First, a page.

The guest speaker of Arkas Talks, Clinical Psychologist Beyhan Budak, provided valuable insight about psychological first aid and post-disaster mental resilience. Budak said that it is crucial to get rid of toxic thinking and that most people who go through very difficult processes are actually able to recover. Budak pointed out that certain social activities can help people with this recovery.
Beyhan Budak, who participated as a guest speaker in the online Arkas Talks organized by Arkas Academy, stated that the psychological effects of the earthquake that struck Kahramanmaras on February 6, such as fear and anxiety, continue. Stating that people may experience situations that may cause them to worry about their mental health, Budak said, “90 percent of individuals who go through such difficult processes, including those who have experienced the earthquake, recover. They carry the marks of such experience, however they continue to adapt to life. We all have our own reactions to such processes. We react to comfort ourselves. But over time, these psychological problems start to leave their mark which can manifest in different ways. Back pain and stomach pain are examples of such manifestations”.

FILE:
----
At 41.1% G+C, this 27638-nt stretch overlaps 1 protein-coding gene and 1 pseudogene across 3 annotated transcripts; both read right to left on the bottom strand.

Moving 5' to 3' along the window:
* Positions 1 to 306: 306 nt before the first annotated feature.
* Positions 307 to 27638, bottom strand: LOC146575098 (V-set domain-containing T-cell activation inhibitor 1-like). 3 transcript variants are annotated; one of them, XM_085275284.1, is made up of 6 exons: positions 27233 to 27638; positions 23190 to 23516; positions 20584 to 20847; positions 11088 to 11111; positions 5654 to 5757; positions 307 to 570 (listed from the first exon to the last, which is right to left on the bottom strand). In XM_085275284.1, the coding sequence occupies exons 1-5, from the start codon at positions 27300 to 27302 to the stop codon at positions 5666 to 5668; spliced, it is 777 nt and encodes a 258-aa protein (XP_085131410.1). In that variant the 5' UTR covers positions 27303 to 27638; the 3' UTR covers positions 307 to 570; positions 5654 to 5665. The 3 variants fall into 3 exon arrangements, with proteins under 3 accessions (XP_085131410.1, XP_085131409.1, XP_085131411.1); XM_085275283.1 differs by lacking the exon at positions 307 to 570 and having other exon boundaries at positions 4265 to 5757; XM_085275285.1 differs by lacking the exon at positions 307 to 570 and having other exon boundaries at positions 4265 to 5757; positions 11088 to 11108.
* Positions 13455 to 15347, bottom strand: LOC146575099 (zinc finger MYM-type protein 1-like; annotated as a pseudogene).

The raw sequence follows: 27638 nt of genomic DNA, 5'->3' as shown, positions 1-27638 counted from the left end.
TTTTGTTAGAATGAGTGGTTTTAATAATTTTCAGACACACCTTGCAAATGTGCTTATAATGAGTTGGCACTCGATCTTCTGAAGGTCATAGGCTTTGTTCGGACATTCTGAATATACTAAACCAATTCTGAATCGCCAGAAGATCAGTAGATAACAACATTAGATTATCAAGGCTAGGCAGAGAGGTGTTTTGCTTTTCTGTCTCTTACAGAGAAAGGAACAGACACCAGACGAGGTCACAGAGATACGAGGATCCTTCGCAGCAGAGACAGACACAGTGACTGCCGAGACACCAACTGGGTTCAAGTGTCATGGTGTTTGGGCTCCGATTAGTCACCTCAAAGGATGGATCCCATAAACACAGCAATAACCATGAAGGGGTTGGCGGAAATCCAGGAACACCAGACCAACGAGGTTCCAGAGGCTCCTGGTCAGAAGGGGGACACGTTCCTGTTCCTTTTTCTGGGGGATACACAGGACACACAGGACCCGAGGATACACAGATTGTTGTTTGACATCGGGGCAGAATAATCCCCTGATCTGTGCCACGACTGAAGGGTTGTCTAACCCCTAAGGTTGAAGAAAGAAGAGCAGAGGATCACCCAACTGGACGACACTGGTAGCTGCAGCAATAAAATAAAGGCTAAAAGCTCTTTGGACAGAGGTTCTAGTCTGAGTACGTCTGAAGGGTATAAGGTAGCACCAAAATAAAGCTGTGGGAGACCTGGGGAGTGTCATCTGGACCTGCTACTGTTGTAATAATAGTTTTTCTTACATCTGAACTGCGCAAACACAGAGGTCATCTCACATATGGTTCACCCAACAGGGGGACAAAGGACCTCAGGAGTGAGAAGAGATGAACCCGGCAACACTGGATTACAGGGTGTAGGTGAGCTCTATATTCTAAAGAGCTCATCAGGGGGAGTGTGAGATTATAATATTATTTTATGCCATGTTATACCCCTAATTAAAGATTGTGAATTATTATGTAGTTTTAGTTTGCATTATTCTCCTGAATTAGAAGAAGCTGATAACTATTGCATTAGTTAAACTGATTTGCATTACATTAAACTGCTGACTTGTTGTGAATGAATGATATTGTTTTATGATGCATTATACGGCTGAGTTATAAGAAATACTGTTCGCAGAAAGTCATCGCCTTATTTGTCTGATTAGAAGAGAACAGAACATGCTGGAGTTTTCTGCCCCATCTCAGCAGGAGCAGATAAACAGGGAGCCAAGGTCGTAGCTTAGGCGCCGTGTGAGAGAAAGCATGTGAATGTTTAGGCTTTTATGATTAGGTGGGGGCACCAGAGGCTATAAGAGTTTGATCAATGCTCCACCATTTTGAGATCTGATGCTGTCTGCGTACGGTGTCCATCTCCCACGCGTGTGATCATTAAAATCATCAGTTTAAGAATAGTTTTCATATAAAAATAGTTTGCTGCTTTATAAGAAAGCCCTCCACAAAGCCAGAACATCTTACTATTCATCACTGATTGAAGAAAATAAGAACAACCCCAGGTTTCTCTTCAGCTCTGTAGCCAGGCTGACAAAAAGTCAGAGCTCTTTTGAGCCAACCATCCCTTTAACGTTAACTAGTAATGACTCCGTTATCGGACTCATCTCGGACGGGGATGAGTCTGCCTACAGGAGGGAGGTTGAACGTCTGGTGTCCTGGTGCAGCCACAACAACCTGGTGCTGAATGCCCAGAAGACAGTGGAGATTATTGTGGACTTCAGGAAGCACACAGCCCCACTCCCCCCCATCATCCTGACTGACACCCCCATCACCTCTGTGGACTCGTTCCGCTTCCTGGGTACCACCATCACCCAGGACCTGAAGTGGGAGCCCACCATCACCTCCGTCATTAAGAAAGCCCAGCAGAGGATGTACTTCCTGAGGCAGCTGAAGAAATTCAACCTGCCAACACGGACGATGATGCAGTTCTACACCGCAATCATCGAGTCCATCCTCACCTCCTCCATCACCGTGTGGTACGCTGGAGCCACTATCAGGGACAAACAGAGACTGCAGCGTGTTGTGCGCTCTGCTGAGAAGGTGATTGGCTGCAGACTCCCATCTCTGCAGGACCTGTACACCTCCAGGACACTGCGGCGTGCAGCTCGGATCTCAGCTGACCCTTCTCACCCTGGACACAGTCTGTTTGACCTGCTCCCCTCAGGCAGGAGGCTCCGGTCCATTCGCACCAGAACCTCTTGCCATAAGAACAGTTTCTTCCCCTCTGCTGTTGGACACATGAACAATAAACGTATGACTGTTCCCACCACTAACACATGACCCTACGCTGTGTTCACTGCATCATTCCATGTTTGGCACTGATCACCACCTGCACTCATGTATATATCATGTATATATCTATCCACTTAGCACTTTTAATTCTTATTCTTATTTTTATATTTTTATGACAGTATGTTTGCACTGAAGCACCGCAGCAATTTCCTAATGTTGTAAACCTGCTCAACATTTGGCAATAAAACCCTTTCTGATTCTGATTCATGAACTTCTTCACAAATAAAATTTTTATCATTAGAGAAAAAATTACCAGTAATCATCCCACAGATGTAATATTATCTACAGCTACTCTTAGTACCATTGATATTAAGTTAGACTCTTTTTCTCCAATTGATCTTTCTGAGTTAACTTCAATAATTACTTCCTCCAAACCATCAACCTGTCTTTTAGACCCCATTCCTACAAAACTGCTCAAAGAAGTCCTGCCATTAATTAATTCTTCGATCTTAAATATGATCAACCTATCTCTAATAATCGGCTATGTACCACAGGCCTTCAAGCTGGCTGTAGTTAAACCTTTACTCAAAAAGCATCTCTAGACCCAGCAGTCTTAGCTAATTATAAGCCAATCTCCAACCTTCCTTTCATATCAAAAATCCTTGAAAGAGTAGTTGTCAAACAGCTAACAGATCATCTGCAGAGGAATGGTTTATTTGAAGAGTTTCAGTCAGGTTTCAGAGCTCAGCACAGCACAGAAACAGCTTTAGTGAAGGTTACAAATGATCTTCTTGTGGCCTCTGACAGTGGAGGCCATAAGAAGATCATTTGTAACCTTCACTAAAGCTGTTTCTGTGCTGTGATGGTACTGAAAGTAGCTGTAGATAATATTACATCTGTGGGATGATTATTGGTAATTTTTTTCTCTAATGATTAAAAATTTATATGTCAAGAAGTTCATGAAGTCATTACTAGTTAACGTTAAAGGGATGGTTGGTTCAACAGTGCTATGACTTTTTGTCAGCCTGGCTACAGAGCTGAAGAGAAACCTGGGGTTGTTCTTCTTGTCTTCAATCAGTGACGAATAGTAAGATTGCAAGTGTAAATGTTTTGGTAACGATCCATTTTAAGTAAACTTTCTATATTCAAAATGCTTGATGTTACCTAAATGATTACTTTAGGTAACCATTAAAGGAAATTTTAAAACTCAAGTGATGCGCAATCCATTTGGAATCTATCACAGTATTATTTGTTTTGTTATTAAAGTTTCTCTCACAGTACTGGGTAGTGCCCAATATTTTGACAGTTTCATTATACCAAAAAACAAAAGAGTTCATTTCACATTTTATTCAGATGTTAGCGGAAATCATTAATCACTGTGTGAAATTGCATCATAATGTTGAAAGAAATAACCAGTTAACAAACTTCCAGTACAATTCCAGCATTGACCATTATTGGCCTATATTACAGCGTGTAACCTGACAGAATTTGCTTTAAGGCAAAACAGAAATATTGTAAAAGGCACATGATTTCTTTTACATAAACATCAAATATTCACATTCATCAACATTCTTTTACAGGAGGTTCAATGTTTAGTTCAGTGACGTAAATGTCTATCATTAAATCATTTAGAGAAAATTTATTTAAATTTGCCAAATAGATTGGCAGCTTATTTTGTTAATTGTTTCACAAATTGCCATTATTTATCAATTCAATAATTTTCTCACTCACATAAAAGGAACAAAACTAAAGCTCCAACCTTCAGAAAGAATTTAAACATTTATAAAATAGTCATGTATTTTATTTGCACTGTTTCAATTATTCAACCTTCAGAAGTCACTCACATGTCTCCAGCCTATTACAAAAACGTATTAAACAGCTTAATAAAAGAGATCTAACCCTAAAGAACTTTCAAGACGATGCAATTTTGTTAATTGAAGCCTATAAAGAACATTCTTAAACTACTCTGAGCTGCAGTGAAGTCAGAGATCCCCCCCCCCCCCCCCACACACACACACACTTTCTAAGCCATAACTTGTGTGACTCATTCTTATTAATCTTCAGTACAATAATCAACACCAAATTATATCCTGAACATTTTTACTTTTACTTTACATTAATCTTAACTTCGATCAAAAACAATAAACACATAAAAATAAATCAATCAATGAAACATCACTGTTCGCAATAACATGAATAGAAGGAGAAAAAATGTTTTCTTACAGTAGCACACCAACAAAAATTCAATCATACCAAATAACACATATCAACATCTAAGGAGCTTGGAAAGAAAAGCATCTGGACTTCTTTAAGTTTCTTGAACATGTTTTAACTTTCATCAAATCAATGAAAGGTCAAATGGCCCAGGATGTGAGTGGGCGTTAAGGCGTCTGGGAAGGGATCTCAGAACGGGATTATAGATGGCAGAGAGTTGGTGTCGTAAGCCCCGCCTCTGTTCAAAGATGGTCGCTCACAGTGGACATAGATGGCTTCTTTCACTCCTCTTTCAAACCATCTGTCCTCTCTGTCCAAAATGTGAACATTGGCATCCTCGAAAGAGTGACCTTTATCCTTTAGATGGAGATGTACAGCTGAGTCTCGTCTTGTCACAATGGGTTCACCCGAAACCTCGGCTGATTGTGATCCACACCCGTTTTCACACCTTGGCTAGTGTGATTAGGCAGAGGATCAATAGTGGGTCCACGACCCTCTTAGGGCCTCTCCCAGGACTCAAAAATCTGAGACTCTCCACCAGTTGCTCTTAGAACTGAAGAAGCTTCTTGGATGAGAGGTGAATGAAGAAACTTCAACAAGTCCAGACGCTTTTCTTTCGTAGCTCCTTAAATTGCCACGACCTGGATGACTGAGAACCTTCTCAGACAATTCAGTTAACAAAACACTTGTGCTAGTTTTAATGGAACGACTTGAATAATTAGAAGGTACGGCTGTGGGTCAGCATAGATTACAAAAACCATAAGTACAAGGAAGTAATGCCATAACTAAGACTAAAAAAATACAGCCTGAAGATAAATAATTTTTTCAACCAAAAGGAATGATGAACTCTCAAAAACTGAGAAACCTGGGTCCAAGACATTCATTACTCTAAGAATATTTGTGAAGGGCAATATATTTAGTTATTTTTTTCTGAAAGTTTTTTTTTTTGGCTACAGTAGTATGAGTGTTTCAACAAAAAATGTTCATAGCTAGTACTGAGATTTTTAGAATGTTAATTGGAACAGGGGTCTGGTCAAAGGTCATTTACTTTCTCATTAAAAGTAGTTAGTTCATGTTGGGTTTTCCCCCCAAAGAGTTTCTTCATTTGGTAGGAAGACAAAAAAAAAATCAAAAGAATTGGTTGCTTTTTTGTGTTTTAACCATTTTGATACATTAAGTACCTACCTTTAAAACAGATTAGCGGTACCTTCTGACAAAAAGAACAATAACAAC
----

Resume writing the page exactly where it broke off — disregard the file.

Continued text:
Clinical Psychologist Budak stated that people who go through difficult processes and who look very strong from the outside may not actually be that strong. Emphasizing that everyone has a temperament, Budak reminded that some people can develop compassion fatigue over time. Referring to the law of compound containers, Budak said, “If we cannot solve a problem, it means that we are emptying the wrong bucket. We don’t see the big bucket. There is a concept called “toxic thinking”. Past a certain point, you need to stop thinking about a bad event that you experience. If you keep thinking about it, you start accumulating negative vibes and this will hurt you gradually.” Budak pointed out that unnecessary and excessive information about earthquakes can also be harmful and that we should act more consciously when interacting with the media. Budak also said that a person shouldn’t push themselves into loneliness after such a difficult time since it might lead to a complete downfall, and that “You should carry on with your life. Sharing, supporting, participating in a charity activity are immensely better and more sustainable than leaving yourself alone. These activities help people to recover.”